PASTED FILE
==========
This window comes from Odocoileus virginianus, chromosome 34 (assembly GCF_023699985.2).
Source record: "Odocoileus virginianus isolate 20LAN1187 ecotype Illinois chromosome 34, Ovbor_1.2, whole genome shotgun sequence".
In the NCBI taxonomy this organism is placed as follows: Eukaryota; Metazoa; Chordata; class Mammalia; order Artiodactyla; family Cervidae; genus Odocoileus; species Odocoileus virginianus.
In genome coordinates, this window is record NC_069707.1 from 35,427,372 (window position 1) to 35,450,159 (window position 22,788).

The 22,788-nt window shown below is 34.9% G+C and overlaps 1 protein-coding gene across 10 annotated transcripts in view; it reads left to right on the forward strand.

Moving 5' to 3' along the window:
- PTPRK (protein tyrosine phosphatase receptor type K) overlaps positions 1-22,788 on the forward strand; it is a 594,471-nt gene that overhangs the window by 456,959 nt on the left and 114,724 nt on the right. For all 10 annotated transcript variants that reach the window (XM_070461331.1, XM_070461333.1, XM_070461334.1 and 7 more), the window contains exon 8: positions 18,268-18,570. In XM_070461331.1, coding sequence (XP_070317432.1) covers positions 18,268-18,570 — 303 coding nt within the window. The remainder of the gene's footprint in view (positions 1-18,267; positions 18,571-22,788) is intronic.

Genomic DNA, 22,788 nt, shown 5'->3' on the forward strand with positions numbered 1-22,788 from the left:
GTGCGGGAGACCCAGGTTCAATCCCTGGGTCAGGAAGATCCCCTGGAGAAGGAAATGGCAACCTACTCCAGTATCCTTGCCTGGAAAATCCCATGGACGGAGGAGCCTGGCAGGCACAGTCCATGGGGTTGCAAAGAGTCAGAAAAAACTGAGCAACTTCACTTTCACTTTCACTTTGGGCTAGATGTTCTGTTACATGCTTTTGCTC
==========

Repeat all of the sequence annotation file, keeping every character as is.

This window comes from Odocoileus virginianus, chromosome 34 (assembly GCF_023699985.2).
Source record: "Odocoileus virginianus isolate 20LAN1187 ecotype Illinois chromosome 34, Ovbor_1.2, whole genome shotgun sequence".
In the NCBI taxonomy this organism is placed as follows: Eukaryota; Metazoa; Chordata; class Mammalia; order Artiodactyla; family Cervidae; genus Odocoileus; species Odocoileus virginianus.
In genome coordinates, this window is record NC_069707.1 from 35,427,372 (window position 1) to 35,450,159 (window position 22,788).

The 22,788-nt window shown below is 34.9% G+C and overlaps 1 protein-coding gene across 10 annotated transcripts in view; it reads left to right on the forward strand.

Moving 5' to 3' along the window:
- PTPRK (protein tyrosine phosphatase receptor type K) overlaps positions 1-22,788 on the forward strand; it is a 594,471-nt gene that overhangs the window by 456,959 nt on the left and 114,724 nt on the right. For all 10 annotated transcript variants that reach the window (XM_070461331.1, XM_070461333.1, XM_070461334.1 and 7 more), the window contains exon 8: positions 18,268-18,570. In XM_070461331.1, coding sequence (XP_070317432.1) covers positions 18,268-18,570 — 303 coding nt within the window. The remainder of the gene's footprint in view (positions 1-18,267; positions 18,571-22,788) is intronic.

Genomic DNA, 22,788 nt, shown 5'->3' on the forward strand with positions numbered 1-22,788 from the left:
GTGCGGGAGACCCAGGTTCAATCCCTGGGTCAGGAAGATCCCCTGGAGAAGGAAATGGCAACCTACTCCAGTATCCTTGCCTGGAAAATCCCATGGACGGAGGAGCCTGGCAGGCACAGTCCATGGGGTTGCAAAGAGTCAGAAAAAACTGAGCAACTTCACTTTCACTTTCACTTTGGGCTAGATGTTCTGTTACATGCTTTTGCTC